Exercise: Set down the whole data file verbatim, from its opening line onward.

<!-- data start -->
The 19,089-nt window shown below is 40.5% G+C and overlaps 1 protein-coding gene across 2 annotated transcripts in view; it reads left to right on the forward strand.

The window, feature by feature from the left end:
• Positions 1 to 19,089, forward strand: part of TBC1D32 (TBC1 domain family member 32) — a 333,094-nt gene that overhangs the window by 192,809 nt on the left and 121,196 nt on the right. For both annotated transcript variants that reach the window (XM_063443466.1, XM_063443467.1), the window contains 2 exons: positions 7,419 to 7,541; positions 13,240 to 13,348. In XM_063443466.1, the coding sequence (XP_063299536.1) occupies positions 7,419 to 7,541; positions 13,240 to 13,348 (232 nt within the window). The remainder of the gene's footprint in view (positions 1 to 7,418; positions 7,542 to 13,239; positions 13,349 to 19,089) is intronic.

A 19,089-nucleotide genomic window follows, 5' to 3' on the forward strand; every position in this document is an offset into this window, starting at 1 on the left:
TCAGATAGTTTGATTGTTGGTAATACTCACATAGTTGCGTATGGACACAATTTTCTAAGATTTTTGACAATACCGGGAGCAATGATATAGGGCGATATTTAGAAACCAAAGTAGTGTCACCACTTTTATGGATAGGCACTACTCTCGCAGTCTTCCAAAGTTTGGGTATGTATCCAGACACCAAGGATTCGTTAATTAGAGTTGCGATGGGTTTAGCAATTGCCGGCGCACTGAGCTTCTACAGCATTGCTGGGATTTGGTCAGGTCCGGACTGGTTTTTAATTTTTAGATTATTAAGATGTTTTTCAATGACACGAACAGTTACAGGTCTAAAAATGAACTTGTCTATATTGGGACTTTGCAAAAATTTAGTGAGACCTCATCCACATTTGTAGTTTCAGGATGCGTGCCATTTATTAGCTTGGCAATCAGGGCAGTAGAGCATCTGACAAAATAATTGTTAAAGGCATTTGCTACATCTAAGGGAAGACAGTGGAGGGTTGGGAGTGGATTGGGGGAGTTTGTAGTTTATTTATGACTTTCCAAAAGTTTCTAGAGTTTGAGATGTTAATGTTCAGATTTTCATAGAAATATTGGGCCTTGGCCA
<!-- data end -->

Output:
The 19,089-nt window shown below is 40.5% G+C and overlaps 1 protein-coding gene across 2 annotated transcripts in view; it reads left to right on the forward strand.

The window, feature by feature from the left end:
• Positions 1 to 19,089, forward strand: part of TBC1D32 (TBC1 domain family member 32) — a 333,094-nt gene that overhangs the window by 192,809 nt on the left and 121,196 nt on the right. For both annotated transcript variants that reach the window (XM_063443466.1, XM_063443467.1), the window contains 2 exons: positions 7,419 to 7,541; positions 13,240 to 13,348. In XM_063443466.1, the coding sequence (XP_063299536.1) occupies positions 7,419 to 7,541; positions 13,240 to 13,348 (232 nt within the window). The remainder of the gene's footprint in view (positions 1 to 7,418; positions 7,542 to 13,239; positions 13,349 to 19,089) is intronic.

A 19,089-nucleotide genomic window follows, 5' to 3' on the forward strand; every position in this document is an offset into this window, starting at 1 on the left:
TCAGATAGTTTGATTGTTGGTAATACTCACATAGTTGCGTATGGACACAATTTTCTAAGATTTTTGACAATACCGGGAGCAATGATATAGGGCGATATTTAGAAACCAAAGTAGTGTCACCACTTTTATGGATAGGCACTACTCTCGCAGTCTTCCAAAGTTTGGGTATGTATCCAGACACCAAGGATTCGTTAATTAGAGTTGCGATGGGTTTAGCAATTGCCGGCGCACTGAGCTTCTACAGCATTGCTGGGATTTGGTCAGGTCCGGACTGGTTTTTAATTTTTAGATTATTAAGATGTTTTTCAATGACACGAACAGTTACAGGTCTAAAAATGAACTTGTCTATATTGGGACTTTGCAAAAATTTAGTGAGACCTCATCCACATTTGTAGTTTCAGGATGCGTGCCATTTATTAGCTTGGCAATCAGGGCAGTAGAGCATCTGACAAAATAATTGTTAAAGGCATTTGCTACATCTAAGGGAAGACAGTGGAGGGTTGGGAGTGGATTGGGGGAGTTTGTAGTTTATTTATGACTTTCCAAAAGTTTCTAGAGTTTGAGATGTTAATGTTCAGATTTTCATAGAAATATTGGGCCTTGGCCA